Today, NOAA Fisheries announced new regulations for the lobster and Jonah crab trap and pot fisheries operating in the Northeast United States to help save endangered North Atlantic right whales by reducing their risk of entanglement in fishing gear.
NOAA Fisheries and our partners are dedicated to conserving and rebuilding the North Atlantic right whale population, which is endangered and declining. The decline began in 2010, and accelerated most notably when 17 mortalities were documented in 2017, leading to the declaration of an ongoing Unusual Mortality Event. Since then, 34 right whales have died and 16 have been seriously injured, primarily due to entanglements and vessel strikes.
North Atlantic right whales are one of the most imperiled species on the planet, with an estimated total population of fewer than 370 whales. Entanglement in commercial fishing gear is one of the major threats to North Atlantic right whales and a leading cause of an ongoing Unusual Mortality Event impacting the species. NOAA Fisheries and its partners estimate that over 85 percent of right whales have been entangled in fishing gear at least once in their lifetimes. Fishing gear can cut into a whale’s body, cause serious injuries, and result in infections and death.
“This rule represents years of work and collaboration on the part of fishermen, scientists, conservationists, and state and federal officials to develop strategies to reduce the dangers faced by North Atlantic right whales,” said Janet Coit, Assistant Administrator for NOAA Fisheries, and acting Assistant Secretary of Commerce for Oceans and Atmosphere and Deputy NOAA Administrator. “NOAA thanks our state and community partners who worked together to address the varied threats facing this endangered marine mammal, and we look forward to continuing these important collaborative conservation efforts.”
NOAA Fisheries anticipates these new regulations will achieve an estimated 69% reduction in the risk of death and serious injuries caused by entanglement in these fisheries, by:
- Reducing the number of buoy lines (lines that link the fisherman’s floating surface buoy to the pot or trap) in the water;
- Weakening the remaining lines so that whales can break free before becoming seriously injured; and
- Improving how fishing gear is marked so NOAA Fisheries and partners can better identify the type of fishing gear associated with entanglements when they do occur, thereby informing future risk reduction measures.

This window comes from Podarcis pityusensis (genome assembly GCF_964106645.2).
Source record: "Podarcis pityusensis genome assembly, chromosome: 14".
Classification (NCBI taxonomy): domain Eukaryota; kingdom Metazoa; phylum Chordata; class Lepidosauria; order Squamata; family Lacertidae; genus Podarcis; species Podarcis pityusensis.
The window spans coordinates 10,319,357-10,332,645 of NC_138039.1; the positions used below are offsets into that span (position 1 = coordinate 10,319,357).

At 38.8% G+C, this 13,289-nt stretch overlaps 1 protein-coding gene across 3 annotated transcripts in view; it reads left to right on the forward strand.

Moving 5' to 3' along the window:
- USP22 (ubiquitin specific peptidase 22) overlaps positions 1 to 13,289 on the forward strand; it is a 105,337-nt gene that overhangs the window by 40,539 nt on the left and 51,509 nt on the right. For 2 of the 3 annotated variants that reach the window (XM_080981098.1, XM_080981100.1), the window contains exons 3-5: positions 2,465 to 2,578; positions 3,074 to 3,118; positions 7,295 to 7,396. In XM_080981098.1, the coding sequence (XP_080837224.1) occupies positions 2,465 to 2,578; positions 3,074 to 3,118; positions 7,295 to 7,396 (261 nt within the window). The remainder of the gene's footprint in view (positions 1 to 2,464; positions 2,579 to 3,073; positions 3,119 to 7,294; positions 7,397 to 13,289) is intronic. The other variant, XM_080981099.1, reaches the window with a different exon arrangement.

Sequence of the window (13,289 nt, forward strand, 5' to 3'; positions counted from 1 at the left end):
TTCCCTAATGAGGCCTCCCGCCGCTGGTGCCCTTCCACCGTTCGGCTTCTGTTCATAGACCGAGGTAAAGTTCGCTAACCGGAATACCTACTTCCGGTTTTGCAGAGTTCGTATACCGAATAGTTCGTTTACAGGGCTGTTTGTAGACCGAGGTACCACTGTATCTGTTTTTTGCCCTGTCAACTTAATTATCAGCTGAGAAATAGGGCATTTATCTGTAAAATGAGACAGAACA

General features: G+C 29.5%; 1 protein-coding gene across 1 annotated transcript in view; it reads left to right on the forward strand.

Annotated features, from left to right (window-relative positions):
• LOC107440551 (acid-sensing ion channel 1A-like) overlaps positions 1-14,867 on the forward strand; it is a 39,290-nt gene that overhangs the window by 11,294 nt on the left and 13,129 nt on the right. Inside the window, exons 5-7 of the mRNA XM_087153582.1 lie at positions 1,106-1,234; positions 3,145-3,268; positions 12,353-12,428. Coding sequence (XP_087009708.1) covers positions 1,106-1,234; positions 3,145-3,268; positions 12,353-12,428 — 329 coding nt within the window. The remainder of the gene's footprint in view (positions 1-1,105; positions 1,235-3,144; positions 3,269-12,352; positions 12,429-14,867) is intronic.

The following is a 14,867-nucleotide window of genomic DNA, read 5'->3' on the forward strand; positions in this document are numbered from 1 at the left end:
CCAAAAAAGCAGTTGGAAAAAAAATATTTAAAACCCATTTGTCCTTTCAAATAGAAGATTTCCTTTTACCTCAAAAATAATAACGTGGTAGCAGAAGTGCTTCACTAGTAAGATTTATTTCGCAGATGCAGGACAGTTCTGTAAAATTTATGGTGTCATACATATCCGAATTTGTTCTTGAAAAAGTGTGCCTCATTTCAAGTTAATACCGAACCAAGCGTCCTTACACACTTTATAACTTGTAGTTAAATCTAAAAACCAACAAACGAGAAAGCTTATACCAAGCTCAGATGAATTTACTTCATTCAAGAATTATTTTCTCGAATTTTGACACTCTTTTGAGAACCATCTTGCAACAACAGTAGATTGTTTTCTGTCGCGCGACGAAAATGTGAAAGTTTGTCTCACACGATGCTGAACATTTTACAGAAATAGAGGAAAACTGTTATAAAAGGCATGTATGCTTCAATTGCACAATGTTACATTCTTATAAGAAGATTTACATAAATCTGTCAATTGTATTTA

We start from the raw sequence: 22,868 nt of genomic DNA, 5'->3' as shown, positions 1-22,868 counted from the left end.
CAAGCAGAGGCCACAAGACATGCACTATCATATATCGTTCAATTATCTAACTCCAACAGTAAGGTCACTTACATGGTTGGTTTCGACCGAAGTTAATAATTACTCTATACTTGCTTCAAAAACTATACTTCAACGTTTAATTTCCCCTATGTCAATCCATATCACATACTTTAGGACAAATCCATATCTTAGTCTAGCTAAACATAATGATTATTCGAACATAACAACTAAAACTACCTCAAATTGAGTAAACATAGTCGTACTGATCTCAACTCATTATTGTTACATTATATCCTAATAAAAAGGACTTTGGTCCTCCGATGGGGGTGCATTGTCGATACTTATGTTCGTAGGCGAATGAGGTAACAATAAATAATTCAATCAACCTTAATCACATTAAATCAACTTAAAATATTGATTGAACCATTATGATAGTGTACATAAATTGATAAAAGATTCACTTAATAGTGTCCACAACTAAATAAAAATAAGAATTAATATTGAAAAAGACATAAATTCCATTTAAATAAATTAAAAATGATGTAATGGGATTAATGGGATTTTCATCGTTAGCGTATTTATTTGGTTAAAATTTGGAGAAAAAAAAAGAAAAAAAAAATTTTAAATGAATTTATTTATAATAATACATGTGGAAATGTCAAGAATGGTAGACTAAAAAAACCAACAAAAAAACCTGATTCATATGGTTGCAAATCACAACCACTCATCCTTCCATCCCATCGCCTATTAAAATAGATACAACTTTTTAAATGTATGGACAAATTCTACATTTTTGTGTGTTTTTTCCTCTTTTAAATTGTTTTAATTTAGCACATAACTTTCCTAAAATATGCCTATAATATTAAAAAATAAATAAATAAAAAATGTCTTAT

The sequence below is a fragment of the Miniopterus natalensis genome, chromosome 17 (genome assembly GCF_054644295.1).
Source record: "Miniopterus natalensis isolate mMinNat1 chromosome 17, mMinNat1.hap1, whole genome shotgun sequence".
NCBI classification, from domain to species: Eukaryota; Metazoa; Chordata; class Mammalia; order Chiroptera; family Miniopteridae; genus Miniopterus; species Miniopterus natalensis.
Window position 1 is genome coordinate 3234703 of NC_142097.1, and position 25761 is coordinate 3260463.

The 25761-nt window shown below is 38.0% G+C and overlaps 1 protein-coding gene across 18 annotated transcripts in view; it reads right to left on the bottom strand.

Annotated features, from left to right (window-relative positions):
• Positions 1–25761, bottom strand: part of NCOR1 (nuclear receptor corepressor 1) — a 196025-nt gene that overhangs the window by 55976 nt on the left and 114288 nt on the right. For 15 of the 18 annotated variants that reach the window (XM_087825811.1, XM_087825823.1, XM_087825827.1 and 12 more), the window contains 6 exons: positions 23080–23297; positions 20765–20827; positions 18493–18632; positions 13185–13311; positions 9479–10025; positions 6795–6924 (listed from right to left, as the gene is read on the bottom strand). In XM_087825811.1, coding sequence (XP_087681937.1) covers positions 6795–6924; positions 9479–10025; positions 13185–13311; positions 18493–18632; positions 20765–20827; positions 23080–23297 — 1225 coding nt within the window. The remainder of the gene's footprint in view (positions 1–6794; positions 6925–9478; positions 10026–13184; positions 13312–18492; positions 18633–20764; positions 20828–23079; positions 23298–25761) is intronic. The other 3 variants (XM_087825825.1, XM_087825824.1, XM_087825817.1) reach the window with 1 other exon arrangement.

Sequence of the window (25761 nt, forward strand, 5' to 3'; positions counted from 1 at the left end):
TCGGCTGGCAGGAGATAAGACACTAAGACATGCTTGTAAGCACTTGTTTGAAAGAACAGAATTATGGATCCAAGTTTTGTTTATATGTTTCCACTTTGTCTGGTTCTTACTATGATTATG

One of the methods for reducing the number of buoy lines when and where right whales are present is to extend the boundaries of one seasonal buoy line closure area, and implement two new areas where vessel operators are prohibited from fishing for lobster or Jonah crab with traps or pots using buoy lines to mark the ends of trawls and retrieve gear. However, they would be able to fish in these areas using ropeless trap or pot gear. Two existing seasonal restricted areas are also modified to allow fishing without buoy lines.
The federal rule announced today will add to protective measures already in place from Maine to Florida, and is the first in a series of phases to reduce the risk of entanglement to endangered right whales. NOAA Fisheries will work closely with state agencies and fishermen to implement these measures.
“The new measures in this rule will allow the lobster and Jonah crab fisheries to continue to thrive, while significantly reducing the risk to endangered right whales of getting seriously injured or killed in commercial fishing gear,” said Michael Pentony, Regional Administrator, NOAA’s Greater Atlantic Regional Fisheries Office. “We are grateful to the Take Reduction Team for developing the initial framework, and to the state partners, fishermen, and non-profits who provided thoughtful comments and input that shaped these new regulations.”
Under the federal Marine Mammal Protection Act of 1972 and Endangered Species Act of 1973, NOAA is responsible for promoting the recovery of right whales. NOAA Fisheries continues work to recover North Atlantic right whales, including by reducing the risks posed by vessel strikes in U.S. waters and by collaborating with Fisheries and Oceans Canada and Transport Canada on reducing cross-border deaths and serious injuries. The Species in the Spotlight 5-year Action Plan identifies NOAA Fisheries priorities, and associated partnership and funding opportunities, for halting population decline and recovering the species.